From ATCA observations, obtained the topology magnetic field now and before the supernova explosion
Without any doubts, the supernova remnants SN1987A is the one that taught us more about this class of objects and supernova exposions. Produced by a supernova exploded in the Large Magellanic Cloud on February 23rd 1987, this is the only case in which we have observations of the progenitor, of the supernova explosion, and in which we follow the development and evolution of the supernova remnant with different telescopes since the beginning. For instance, from SN1987A we learnt how the properties and structure of supernova remnants connect with the nature of the progenitor star, its magnetic field and its circumstellar environment, and how supernova produce dust and relativistic particles are accelerated in supernova remnants.
Radio observations obtained with the Australia Telescope Compact Array (ATCA) and published in 2018 (link), allowed for the first time to measure the polarization (which is the direction of oscillation of the electomagnetic waves) of the radio waves from SN1987A. This is an important piece of information, which allows astronomers to study the direction and topology of the magnetic field in the remnant, and its connection with the configuration of the magnetic field in the progenitor star before the explosion.
Thus, the synthesis of these observations allows astronomers to add another important piece of information about the system before the explosion. To this aim, is however important to compare observations with specific models of the supernova remnant. In the study: “Polarized radio emission unveils the structure of the pre-supernova circumstellar magnetic field and the radio emission in SN1987A” led by O. Petruk (INAF – Astronomical Observatory of Palermo), ATCA observations are compared with a hydrodynamic model of SN1987A, which has been developed by astronomers of the Observatory of Palermo, and has already reproduced all the properties of observed radio and X-ray emission from the supernova remnant. This approach shows that, in order to reproduce the observations, it is necessary that the magnetic field is almost radial. This is possible if the pre-explosion magnetic field can be described as a Parker spiral (introduced by Eugene N. Parker to describe the topology of the solar magnetic field at large distances from the Sun, which is “dragged” by the rotation of our star producing the spiral morphology) with a very weak tangential component. This evidence allowed the authors of the study to define some properties of the progenitor. In particular, during its red supergiant phase (when most of the material forming the circumstellar cloud has been expelled) its rotational velocity should have been weak, and its wind velocity should have been of the order of 3200 km/sec. The study is published on Astronomy & Astrophysics, and it has been signed also by S. Orlando and F. Bocchino of INAF – Astronomical Observatory of Palermo, and M. Miceli of the University of Palermo.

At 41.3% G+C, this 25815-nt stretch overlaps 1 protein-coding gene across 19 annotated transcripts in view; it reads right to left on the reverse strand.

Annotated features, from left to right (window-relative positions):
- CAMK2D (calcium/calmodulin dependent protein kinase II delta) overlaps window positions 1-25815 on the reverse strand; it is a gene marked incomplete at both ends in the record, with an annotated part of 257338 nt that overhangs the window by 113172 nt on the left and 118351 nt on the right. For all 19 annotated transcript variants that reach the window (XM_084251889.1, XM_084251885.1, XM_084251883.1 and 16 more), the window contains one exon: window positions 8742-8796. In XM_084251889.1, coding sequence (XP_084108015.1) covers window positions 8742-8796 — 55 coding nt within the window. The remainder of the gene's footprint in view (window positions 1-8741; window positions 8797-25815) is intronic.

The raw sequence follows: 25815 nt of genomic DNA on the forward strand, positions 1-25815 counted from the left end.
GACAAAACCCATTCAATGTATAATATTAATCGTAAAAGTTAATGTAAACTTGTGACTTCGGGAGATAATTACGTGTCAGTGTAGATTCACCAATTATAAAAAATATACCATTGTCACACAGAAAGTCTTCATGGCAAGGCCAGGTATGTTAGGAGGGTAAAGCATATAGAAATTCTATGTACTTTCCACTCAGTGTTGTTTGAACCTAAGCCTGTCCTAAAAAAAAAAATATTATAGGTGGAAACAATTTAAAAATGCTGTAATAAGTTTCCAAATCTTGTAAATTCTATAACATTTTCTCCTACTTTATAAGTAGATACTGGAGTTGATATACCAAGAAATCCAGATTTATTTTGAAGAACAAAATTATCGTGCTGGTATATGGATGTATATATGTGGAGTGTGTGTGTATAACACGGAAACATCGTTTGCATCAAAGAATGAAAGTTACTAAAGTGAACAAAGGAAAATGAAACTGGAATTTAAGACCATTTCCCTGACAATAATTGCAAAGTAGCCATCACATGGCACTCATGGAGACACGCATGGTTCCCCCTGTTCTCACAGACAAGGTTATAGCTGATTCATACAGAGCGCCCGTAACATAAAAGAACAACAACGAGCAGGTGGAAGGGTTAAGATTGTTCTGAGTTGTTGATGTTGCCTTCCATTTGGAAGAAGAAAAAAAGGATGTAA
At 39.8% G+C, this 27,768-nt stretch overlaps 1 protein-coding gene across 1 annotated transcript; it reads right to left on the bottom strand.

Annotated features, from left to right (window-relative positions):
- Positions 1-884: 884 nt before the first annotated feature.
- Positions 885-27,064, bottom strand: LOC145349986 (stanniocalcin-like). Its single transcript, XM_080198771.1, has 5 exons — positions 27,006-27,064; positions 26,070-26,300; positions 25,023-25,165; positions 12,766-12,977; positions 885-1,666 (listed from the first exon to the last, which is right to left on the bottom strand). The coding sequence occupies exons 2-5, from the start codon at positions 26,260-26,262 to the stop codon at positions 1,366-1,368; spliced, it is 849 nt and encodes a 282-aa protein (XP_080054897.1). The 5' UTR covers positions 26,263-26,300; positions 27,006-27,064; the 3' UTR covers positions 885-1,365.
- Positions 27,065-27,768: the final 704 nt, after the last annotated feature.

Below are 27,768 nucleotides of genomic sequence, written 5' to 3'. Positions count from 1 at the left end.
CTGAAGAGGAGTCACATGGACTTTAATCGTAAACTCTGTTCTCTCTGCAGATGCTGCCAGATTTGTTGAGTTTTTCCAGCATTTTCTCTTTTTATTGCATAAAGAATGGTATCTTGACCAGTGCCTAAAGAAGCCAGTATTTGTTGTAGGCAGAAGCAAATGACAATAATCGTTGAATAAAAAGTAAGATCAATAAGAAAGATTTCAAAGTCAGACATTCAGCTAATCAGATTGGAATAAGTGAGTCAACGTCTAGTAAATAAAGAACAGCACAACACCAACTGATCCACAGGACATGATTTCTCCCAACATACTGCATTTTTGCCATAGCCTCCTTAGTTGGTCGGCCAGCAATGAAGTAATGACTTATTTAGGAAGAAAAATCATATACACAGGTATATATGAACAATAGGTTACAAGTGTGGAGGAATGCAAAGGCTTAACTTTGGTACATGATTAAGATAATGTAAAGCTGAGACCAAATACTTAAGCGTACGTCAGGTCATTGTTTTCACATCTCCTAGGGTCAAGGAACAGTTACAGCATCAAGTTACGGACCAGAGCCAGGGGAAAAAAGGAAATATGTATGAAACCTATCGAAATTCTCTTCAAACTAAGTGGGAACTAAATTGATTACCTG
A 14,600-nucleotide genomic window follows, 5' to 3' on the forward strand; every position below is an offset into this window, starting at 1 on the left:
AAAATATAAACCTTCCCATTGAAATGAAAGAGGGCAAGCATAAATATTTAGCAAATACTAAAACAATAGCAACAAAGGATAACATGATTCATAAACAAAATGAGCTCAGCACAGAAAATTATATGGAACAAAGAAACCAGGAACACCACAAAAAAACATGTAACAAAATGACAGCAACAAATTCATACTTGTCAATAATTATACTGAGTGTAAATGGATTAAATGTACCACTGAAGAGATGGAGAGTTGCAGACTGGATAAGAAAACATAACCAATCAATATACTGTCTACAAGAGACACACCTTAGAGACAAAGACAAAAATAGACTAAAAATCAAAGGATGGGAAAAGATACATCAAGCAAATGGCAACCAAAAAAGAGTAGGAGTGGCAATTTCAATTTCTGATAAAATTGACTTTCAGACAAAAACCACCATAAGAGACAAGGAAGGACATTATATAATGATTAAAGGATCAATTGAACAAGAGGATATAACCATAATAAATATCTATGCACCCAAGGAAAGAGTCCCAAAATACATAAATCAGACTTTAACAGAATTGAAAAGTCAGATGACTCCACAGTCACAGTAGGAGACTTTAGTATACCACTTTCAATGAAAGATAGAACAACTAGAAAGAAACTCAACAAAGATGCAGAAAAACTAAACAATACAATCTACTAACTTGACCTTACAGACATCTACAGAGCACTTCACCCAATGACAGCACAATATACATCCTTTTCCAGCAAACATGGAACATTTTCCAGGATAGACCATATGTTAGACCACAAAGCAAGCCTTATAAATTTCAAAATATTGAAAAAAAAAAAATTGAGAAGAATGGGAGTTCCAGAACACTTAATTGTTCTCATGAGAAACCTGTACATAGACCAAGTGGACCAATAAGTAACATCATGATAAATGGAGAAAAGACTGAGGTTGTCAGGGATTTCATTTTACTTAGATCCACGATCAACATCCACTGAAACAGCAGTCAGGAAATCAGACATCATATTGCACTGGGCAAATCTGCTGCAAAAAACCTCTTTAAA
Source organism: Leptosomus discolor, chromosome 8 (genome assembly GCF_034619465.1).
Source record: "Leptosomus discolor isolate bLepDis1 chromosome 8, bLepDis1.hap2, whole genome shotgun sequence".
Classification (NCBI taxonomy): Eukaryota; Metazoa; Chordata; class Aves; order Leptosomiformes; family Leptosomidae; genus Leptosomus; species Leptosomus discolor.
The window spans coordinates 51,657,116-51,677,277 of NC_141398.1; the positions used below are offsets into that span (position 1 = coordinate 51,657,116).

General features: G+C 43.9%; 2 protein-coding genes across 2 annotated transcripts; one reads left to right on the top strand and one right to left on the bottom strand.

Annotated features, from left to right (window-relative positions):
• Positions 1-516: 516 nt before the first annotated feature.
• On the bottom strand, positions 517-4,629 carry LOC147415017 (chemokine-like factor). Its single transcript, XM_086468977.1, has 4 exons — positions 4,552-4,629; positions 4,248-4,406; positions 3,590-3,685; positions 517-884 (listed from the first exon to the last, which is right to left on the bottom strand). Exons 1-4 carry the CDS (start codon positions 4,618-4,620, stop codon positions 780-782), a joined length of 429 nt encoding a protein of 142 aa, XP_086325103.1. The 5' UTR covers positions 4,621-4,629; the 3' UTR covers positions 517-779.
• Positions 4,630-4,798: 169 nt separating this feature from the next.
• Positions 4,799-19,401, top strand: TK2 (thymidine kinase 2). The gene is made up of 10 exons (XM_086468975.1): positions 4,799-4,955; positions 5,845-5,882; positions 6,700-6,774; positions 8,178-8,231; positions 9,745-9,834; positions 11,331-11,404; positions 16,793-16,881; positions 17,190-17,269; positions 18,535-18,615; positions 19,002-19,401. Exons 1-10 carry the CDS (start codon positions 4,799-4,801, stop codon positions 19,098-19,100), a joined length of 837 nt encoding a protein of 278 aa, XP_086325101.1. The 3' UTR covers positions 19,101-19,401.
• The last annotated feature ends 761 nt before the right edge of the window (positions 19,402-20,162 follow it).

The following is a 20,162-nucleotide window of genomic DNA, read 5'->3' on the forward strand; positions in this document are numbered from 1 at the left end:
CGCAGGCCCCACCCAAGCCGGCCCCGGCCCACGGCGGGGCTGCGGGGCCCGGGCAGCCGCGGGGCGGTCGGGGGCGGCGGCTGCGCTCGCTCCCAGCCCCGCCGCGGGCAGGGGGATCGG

The image (click here to visualize the entire figure) shows the radio image of SN1987A at 22 and 44 GHz, published in the 2018.